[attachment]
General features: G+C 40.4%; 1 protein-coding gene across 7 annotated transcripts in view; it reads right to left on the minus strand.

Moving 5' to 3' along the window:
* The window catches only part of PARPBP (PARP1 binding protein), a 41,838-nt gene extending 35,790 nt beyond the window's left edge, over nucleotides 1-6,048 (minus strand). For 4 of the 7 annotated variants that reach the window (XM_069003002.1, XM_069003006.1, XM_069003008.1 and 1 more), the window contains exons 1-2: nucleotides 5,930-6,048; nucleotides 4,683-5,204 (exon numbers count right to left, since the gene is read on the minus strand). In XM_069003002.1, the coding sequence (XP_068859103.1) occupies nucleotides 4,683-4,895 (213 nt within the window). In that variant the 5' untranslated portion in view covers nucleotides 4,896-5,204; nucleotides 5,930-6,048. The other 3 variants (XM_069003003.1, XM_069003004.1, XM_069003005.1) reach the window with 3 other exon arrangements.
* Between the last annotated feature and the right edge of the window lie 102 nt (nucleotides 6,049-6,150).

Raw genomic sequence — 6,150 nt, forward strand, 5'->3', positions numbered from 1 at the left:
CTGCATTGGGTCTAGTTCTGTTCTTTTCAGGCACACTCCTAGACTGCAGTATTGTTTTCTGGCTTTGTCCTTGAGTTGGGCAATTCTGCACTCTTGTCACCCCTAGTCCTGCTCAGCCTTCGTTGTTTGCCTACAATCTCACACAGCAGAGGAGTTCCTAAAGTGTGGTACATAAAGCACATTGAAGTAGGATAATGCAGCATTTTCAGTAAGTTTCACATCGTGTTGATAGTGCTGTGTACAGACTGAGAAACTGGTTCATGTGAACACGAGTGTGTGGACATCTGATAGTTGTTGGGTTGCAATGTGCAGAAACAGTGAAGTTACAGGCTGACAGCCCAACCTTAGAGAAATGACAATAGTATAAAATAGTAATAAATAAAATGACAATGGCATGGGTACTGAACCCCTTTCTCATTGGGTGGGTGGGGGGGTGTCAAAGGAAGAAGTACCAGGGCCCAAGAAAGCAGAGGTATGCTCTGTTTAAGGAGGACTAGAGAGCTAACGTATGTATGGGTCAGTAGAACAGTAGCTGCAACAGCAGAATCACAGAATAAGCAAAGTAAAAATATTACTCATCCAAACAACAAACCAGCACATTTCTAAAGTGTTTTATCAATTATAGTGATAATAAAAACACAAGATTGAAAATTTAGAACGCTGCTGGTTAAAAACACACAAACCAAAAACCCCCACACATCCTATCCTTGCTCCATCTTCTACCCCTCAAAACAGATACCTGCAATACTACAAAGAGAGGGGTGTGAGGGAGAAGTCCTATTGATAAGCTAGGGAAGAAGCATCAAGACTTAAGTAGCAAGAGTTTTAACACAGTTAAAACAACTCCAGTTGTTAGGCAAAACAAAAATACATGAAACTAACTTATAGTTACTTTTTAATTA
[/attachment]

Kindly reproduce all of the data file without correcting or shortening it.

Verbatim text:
General features: G+C 40.4%; 1 protein-coding gene across 7 annotated transcripts in view; it reads right to left on the minus strand.

Moving 5' to 3' along the window:
* The window catches only part of PARPBP (PARP1 binding protein), a 41,838-nt gene extending 35,790 nt beyond the window's left edge, over nucleotides 1-6,048 (minus strand). For 4 of the 7 annotated variants that reach the window (XM_069003002.1, XM_069003006.1, XM_069003008.1 and 1 more), the window contains exons 1-2: nucleotides 5,930-6,048; nucleotides 4,683-5,204 (exon numbers count right to left, since the gene is read on the minus strand). In XM_069003002.1, the coding sequence (XP_068859103.1) occupies nucleotides 4,683-4,895 (213 nt within the window). In that variant the 5' untranslated portion in view covers nucleotides 4,896-5,204; nucleotides 5,930-6,048. The other 3 variants (XM_069003003.1, XM_069003004.1, XM_069003005.1) reach the window with 3 other exon arrangements.
* Between the last annotated feature and the right edge of the window lie 102 nt (nucleotides 6,049-6,150).

Raw genomic sequence — 6,150 nt, forward strand, 5'->3', positions numbered from 1 at the left:
CTGCATTGGGTCTAGTTCTGTTCTTTTCAGGCACACTCCTAGACTGCAGTATTGTTTTCTGGCTTTGTCCTTGAGTTGGGCAATTCTGCACTCTTGTCACCCCTAGTCCTGCTCAGCCTTCGTTGTTTGCCTACAATCTCACACAGCAGAGGAGTTCCTAAAGTGTGGTACATAAAGCACATTGAAGTAGGATAATGCAGCATTTTCAGTAAGTTTCACATCGTGTTGATAGTGCTGTGTACAGACTGAGAAACTGGTTCATGTGAACACGAGTGTGTGGACATCTGATAGTTGTTGGGTTGCAATGTGCAGAAACAGTGAAGTTACAGGCTGACAGCCCAACCTTAGAGAAATGACAATAGTATAAAATAGTAATAAATAAAATGACAATGGCATGGGTACTGAACCCCTTTCTCATTGGGTGGGTGGGGGGGTGTCAAAGGAAGAAGTACCAGGGCCCAAGAAAGCAGAGGTATGCTCTGTTTAAGGAGGACTAGAGAGCTAACGTATGTATGGGTCAGTAGAACAGTAGCTGCAACAGCAGAATCACAGAATAAGCAAAGTAAAAATATTACTCATCCAAACAACAAACCAGCACATTTCTAAAGTGTTTTATCAATTATAGTGATAATAAAAACACAAGATTGAAAATTTAGAACGCTGCTGGTTAAAAACACACAAACCAAAAACCCCCACACATCCTATCCTTGCTCCATCTTCTACCCCTCAAAACAGATACCTGCAATACTACAAAGAGAGGGGTGTGAGGGAGAAGTCCTATTGATAAGCTAGGGAAGAAGCATCAAGACTTAAGTAGCAAGAGTTTTAACACAGTTAAAACAACTCCAGTTGTTAGGCAAAACAAAAATACATGAAACTAACTTATAGTTACTTTTTAATTA